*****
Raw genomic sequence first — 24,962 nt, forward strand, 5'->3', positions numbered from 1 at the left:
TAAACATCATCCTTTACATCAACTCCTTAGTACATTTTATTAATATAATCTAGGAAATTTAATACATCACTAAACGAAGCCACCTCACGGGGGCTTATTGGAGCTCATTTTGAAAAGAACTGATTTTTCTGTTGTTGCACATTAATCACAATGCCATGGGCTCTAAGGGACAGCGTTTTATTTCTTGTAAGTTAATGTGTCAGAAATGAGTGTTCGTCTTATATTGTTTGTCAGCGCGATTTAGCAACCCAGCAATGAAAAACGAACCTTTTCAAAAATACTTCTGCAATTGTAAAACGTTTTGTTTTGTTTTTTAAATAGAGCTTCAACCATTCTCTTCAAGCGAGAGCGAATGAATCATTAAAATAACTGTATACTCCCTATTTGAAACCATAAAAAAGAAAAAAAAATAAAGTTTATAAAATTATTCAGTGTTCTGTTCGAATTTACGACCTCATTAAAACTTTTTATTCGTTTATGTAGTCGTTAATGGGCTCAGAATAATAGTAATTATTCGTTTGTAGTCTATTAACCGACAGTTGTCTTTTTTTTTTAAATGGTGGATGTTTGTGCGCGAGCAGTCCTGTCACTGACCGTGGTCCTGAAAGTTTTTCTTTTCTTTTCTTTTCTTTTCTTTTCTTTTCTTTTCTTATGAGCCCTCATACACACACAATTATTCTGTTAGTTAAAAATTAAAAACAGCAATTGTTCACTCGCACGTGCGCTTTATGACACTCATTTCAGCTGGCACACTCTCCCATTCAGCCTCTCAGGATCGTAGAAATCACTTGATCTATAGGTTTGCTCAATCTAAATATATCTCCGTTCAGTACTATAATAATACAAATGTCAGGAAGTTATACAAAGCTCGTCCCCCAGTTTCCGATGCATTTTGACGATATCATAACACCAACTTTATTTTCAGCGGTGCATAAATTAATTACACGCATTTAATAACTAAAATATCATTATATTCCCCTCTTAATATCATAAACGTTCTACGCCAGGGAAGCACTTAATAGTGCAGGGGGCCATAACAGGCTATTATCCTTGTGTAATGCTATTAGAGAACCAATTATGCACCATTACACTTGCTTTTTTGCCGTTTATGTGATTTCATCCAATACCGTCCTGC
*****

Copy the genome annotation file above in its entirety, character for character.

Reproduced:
Raw genomic sequence first — 24,962 nt, forward strand, 5'->3', positions numbered from 1 at the left:
TAAACATCATCCTTTACATCAACTCCTTAGTACATTTTATTAATATAATCTAGGAAATTTAATACATCACTAAACGAAGCCACCTCACGGGGGCTTATTGGAGCTCATTTTGAAAAGAACTGATTTTTCTGTTGTTGCACATTAATCACAATGCCATGGGCTCTAAGGGACAGCGTTTTATTTCTTGTAAGTTAATGTGTCAGAAATGAGTGTTCGTCTTATATTGTTTGTCAGCGCGATTTAGCAACCCAGCAATGAAAAACGAACCTTTTCAAAAATACTTCTGCAATTGTAAAACGTTTTGTTTTGTTTTTTAAATAGAGCTTCAACCATTCTCTTCAAGCGAGAGCGAATGAATCATTAAAATAACTGTATACTCCCTATTTGAAACCATAAAAAAGAAAAAAAAATAAAGTTTATAAAATTATTCAGTGTTCTGTTCGAATTTACGACCTCATTAAAACTTTTTATTCGTTTATGTAGTCGTTAATGGGCTCAGAATAATAGTAATTATTCGTTTGTAGTCTATTAACCGACAGTTGTCTTTTTTTTTTAAATGGTGGATGTTTGTGCGCGAGCAGTCCTGTCACTGACCGTGGTCCTGAAAGTTTTTCTTTTCTTTTCTTTTCTTTTCTTTTCTTTTCTTTTCTTATGAGCCCTCATACACACACAATTATTCTGTTAGTTAAAAATTAAAAACAGCAATTGTTCACTCGCACGTGCGCTTTATGACACTCATTTCAGCTGGCACACTCTCCCATTCAGCCTCTCAGGATCGTAGAAATCACTTGATCTATAGGTTTGCTCAATCTAAATATATCTCCGTTCAGTACTATAATAATACAAATGTCAGGAAGTTATACAAAGCTCGTCCCCCAGTTTCCGATGCATTTTGACGATATCATAACACCAACTTTATTTTCAGCGGTGCATAAATTAATTACACGCATTTAATAACTAAAATATCATTATATTCCCCTCTTAATATCATAAACGTTCTACGCCAGGGAAGCACTTAATAGTGCAGGGGGCCATAACAGGCTATTATCCTTGTGTAATGCTATTAGAGAACCAATTATGCACCATTACACTTGCTTTTTTGCCGTTTATGTGATTTCATCCAATACCGTCCTGC